August 22, 2010

Five by Foothills Brewing

We've seen a decent amount of poster and propaganda influence in beer label art. Some of it, like that by Hopworks, seems to be fairly self-aware of its origins. Other times, the influences can be more subtle and simply inform a style that the brewery uses as part of its brand. The hallmarks of that style are large, bold color fields, heroic figures (heroic meaning there is one single, central element), and a background designed to focus attention on the main image (usually through radiating lines, or a low crowded element beneath a big, elevating sky).

The Winston-Salem, NC brewery Foothills Brewing is one of those breweries that has embraced some of the elements (mostly) without using them as a send-up in the design. (All images via
So this is the Baltic Porter, and we get a label that both fits the Nordic idea of a Baltic porter, and the heroic character of the worker propaganda art style. What's nice here (and in other Foothills work) is color. We see a lovely shade of ice blue that's dark enough to make the secondary silver work. Then they use the pink of the heroine's outfit to really pop against the cool color scheme. Incidentally, it also makes the yellow logo jump out. The only issue is that the lettering, which works really well on the bottom, kind of gets lost amidst the snow/staff/crowned head at the top.

Let's look at Foothills' take on that most overused image of craft beer, the hop.
The Hoppyum IPA label actually manages to make an old subject seem different. The stylizing manages to somehow glorify the hop without glorifying hoppiness (not that the beer is short on that, I'm sure). But the hops look more like noble plants than the objects of sticky, spicy grotesquerie that we see so often. Again, we see the color scheme working well for Foothills. The sage green, brown and oranges all work well and keep with the polished, stylized look.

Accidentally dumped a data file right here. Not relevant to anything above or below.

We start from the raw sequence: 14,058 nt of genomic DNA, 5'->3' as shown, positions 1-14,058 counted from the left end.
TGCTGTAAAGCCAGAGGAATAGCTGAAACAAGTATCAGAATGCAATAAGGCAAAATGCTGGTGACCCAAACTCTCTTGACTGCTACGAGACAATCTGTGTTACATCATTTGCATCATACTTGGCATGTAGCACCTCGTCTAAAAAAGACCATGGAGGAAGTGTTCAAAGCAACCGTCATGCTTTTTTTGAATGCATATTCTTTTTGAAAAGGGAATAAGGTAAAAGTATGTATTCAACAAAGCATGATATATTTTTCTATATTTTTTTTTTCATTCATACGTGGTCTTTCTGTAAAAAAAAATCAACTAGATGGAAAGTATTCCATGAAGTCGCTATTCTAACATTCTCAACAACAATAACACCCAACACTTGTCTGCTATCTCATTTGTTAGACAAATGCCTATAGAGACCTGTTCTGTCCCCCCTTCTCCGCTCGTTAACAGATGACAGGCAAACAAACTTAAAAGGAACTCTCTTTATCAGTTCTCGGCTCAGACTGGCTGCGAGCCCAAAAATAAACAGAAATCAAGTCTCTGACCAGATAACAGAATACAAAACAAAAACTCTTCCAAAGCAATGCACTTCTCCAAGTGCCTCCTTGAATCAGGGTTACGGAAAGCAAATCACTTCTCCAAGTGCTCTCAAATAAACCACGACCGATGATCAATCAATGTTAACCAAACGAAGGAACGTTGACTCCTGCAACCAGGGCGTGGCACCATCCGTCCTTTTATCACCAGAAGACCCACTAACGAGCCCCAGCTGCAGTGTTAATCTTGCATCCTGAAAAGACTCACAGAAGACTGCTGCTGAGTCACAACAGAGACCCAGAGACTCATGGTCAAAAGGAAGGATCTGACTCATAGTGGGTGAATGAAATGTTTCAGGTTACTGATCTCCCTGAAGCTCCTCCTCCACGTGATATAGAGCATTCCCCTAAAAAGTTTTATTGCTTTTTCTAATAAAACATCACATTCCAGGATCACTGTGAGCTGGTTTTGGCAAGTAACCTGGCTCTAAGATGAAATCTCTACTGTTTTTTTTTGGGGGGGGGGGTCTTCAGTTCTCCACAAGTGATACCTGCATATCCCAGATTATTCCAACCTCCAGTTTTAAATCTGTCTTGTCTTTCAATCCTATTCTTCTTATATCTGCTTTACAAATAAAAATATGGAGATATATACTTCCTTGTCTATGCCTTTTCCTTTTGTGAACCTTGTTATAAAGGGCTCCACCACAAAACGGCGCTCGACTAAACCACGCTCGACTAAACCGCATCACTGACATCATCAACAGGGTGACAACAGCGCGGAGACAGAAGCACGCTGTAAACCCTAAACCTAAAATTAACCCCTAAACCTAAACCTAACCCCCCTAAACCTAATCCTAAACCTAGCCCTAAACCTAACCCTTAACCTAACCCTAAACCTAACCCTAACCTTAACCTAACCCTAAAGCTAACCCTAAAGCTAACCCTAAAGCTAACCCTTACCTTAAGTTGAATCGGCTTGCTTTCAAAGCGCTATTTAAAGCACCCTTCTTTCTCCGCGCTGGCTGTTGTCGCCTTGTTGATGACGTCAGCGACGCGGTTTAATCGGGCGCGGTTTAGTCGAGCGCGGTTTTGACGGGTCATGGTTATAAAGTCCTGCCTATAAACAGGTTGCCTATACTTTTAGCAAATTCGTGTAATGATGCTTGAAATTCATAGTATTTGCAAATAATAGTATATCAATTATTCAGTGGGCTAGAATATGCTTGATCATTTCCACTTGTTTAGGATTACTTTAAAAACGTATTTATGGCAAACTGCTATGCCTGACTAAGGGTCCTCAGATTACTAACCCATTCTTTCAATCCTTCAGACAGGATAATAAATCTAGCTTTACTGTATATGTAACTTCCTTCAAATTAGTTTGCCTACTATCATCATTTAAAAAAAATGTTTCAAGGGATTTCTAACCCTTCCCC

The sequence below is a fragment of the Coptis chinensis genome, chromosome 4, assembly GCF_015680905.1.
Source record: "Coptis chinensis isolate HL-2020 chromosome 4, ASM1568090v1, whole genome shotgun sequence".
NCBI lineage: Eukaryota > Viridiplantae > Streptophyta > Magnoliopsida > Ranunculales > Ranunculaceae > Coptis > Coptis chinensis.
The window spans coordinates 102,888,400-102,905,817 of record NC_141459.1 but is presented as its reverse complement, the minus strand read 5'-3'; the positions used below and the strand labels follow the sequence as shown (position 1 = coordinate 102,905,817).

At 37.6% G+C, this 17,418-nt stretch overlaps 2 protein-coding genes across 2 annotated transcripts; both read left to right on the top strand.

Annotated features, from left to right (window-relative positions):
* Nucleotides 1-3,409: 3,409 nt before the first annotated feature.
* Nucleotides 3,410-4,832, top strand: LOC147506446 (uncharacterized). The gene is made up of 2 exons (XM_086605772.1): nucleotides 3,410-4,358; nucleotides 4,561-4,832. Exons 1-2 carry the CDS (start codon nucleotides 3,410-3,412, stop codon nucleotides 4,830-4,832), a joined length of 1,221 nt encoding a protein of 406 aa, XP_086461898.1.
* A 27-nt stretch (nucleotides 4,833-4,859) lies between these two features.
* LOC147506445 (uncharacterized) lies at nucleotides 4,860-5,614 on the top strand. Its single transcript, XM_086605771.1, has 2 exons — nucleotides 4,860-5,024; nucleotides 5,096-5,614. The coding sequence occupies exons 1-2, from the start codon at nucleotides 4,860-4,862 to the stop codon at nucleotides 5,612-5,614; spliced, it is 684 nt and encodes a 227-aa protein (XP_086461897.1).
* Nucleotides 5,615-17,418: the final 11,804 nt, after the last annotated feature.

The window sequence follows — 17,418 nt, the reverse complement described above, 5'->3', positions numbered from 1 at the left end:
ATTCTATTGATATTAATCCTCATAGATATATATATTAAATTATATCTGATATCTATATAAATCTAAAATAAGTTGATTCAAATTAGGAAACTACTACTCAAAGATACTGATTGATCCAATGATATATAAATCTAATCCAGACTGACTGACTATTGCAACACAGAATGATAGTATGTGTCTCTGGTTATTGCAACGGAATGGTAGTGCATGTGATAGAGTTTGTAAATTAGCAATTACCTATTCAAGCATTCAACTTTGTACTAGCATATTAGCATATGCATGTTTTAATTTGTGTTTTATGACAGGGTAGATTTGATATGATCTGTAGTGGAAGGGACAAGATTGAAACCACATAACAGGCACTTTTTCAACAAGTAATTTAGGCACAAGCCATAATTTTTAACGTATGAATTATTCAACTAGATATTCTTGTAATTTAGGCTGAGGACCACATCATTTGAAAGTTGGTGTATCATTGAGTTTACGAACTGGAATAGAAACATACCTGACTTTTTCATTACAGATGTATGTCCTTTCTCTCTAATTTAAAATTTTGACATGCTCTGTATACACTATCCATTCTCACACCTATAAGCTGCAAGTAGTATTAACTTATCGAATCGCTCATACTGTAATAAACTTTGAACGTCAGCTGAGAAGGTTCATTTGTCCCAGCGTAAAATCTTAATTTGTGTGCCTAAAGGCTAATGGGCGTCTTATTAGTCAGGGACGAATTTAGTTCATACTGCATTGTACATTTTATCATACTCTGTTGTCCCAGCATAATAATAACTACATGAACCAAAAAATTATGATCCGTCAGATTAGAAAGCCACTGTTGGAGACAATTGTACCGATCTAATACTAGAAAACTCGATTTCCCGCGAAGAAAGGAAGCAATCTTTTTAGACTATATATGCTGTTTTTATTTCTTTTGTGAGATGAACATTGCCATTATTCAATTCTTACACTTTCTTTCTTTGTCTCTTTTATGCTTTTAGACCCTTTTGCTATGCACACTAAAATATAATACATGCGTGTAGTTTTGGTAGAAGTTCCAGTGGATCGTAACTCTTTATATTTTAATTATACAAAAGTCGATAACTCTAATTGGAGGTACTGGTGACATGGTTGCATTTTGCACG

Remember I said they mostly do not use the style as a sendup?
Okay, so this one shows that they're obviously aware of the style. This guy may as well have come off a Solidarity poster. He even looks a little like a young Lech Walesa, actually, hoisting his beer in freedom and brotherhood and a feeling of something decidedly lefty. Still though, fun as it is, they stay true to the style and composition they've established: Heroic figure, limited color palette, contrasting colors that go together, and a backdrop of distinct color fields
All right, I am going to assume that the badass viking's name is Torch, due in part to the fiery color of his beard. Anyway, this is great use of a warm color palette, making the label bright, interesting and making the hero fearsome-looking. It's simple but still dynamic, though, as Torch's profile image draws our gaze off the canvas (onto the beer next to it?) and the color gradations suggest movement in his hair.

And finally, we see the same elements in the most '70s of the labels (definitely more on the poster than the propaganda side), the Sexual Chocolate:
I like the logo as the woman's necklace. In fact, they should explore doing that more often, as the yellow circle can only fit in so many places. They even manage to make the lettering stand out when it's red-on-red.

All in all, good solid stuff from Foothills, which produces a consistent style of varied but distinctive design work.

1 comment:

  1. Thanks for writing this post. I'm the artist who creates all of the illustrations for Foothills - it's nice to see people noticing the branding!